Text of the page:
Search for skydiver on hold
A King County Sheriff's Dept. helicopter flies Friday over rugged terrain near Mount Si in North Bend, Wash.
SEATTLE — Dozens of searchers on Friday failed to find a skydiver who's been missing since he jumped out of a helicopter at 6,500 feet in the Cascade foothills east of Seattle.
The search for Kurt Ruppert, 29, of Lake City, Fla., was suspended when darkness fell Friday evening, and efforts to locate him will resume Saturday, said King County sheriff's Sgt. Cindi West.
When Ruppert jumped Thursday afternoon, he was wearing a special wing suit with fabric under the arms to allow him to glide like a flying squirrel.
Searchers were hoping Ruppert was stuck in a tree with his parachute or perhaps lost in rugged state-owned land around 4,200-foot Mount Si, West said.
Authorities know the flight pattern of the aircraft, but a number of factors have made it difficult to find Ruppert. West said she was told wing suit flyers don't deploy parachutes until they reach an altitude of 2,000 feet.
"The speed and height of the jump would enable him to travel a large distance in a short amount of time," West said.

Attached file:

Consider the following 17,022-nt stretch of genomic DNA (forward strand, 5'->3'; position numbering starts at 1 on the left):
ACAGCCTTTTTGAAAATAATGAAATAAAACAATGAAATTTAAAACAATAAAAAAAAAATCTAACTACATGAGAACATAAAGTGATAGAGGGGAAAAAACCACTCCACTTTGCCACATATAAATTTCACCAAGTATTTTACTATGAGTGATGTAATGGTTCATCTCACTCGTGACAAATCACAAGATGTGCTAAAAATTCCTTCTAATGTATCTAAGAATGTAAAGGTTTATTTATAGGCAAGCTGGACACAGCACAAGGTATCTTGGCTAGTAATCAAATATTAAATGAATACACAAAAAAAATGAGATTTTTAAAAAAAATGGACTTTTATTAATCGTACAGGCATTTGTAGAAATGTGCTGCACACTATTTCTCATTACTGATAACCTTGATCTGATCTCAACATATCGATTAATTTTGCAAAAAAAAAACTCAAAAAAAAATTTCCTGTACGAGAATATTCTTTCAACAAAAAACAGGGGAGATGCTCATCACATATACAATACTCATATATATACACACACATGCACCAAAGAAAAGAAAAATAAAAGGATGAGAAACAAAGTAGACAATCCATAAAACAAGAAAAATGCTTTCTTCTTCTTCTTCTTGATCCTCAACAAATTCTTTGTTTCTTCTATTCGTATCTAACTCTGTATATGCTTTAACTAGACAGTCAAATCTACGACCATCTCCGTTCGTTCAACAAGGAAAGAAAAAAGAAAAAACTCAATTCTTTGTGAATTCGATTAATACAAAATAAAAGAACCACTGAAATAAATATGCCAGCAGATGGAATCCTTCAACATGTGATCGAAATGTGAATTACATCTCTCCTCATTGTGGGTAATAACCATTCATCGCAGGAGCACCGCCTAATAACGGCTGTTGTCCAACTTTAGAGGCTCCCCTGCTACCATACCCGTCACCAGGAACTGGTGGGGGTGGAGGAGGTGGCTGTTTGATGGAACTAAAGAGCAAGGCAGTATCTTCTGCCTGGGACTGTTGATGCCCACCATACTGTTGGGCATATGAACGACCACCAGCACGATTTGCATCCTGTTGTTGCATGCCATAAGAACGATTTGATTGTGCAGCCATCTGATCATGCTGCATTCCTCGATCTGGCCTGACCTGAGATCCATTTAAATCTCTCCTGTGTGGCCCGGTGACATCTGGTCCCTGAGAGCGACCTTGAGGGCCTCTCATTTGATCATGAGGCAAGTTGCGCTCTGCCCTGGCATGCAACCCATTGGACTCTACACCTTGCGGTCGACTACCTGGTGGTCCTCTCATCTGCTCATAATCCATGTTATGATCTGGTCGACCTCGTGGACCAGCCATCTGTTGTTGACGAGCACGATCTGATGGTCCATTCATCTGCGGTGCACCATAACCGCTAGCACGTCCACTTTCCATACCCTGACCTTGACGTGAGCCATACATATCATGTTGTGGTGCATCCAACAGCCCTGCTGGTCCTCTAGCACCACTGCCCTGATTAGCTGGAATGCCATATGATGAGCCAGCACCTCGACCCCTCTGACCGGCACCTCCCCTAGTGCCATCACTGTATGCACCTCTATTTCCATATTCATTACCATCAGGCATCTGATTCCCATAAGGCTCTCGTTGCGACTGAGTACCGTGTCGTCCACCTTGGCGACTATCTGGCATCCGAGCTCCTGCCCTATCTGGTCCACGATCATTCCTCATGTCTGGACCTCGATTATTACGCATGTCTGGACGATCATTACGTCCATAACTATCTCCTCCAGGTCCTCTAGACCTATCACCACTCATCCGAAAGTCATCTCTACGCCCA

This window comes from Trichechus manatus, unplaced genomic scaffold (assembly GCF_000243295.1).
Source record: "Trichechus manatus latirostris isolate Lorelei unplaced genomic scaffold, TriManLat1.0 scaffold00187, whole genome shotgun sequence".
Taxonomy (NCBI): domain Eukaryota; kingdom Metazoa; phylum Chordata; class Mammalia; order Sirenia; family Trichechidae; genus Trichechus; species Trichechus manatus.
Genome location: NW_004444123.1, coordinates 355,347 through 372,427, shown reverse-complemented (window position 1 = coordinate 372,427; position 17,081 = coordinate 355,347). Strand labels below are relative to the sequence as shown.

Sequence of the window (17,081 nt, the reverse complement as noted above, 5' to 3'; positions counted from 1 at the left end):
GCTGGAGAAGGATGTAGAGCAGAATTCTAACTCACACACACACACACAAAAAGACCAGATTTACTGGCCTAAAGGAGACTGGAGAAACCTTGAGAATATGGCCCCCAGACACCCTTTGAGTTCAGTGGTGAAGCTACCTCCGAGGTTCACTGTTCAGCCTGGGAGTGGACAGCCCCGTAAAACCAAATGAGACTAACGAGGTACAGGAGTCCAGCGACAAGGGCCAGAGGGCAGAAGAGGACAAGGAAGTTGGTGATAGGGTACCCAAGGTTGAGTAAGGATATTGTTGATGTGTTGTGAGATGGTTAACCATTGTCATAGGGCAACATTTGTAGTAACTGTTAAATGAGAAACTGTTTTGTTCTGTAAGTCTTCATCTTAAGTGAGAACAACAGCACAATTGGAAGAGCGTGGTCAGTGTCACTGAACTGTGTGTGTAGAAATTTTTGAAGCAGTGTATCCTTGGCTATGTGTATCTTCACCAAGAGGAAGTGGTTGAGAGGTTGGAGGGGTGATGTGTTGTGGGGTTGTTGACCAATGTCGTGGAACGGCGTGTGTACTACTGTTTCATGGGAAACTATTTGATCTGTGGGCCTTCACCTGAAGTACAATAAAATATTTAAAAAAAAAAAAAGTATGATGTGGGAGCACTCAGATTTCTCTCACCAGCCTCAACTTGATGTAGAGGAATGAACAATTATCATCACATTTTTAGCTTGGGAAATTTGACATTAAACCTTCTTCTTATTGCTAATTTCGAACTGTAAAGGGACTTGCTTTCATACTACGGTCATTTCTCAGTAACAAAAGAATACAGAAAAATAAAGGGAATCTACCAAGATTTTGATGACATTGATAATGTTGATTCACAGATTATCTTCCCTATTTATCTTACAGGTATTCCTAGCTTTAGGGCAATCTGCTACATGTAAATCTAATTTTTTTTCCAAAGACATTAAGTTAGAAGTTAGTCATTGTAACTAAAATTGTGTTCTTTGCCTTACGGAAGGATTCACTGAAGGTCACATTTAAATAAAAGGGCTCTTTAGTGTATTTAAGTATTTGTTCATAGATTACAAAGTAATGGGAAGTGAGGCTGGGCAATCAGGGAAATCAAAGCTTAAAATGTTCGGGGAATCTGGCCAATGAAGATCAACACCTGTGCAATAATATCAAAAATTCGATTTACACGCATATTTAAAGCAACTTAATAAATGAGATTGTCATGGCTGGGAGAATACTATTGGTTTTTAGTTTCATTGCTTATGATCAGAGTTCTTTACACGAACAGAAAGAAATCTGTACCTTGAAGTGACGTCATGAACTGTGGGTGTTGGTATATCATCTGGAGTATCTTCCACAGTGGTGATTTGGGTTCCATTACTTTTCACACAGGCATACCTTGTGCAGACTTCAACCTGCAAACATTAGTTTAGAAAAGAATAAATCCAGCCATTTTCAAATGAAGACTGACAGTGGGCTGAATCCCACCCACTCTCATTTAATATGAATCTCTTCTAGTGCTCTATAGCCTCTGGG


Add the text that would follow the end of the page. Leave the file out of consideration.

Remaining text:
About four-dozen people began searching for Ruppert on Thursday, then resumed the effort at daybreak Friday in a 5-square-mile area that includes Mount Si, which is covered with trees on steep slopes. It's popular with hikers even though it can be treacherous.
"We've got a lot of search and rescues up here every year," West said. "It's dangerous and difficult. The footing is bad and there are lots of cliffs."
It was foggy Friday morning, but the weather cleared enough for a helicopter to join the search. The temperature was in the 40s, and Ruppert isn't dressed or equipped to stay out overnight, authorities said.
Ruppert was wearing a brown and green jumpsuit that likely blends into the terrain.
He was skydiving with two friends, and they were taking turns jumping from the helicopter. The friends were waiting at a grassy landing area, but no one saw whether Ruppert's chute deployed.
"The guys on the ground could not see where he jumped from their angle, and the pilot couldn't see when he went out the door because he was focused on flying," West said.
Ruppert has been skydiving seven or eight years and is good at handling a wing suit, said a friend, Art Shaffer, owner of Skydive Palatka in Palatka, Fla.
Shaffer jumped with Ruppert at midnight on New Year's Eve and said Ruppert left Tuesday to jump with friends in Washington.
Ruppert is single and once owned a landscaping business, said Shaffer, who is in contact with Ruppert's family and friends.
"We've got our fingers crossed," he said.
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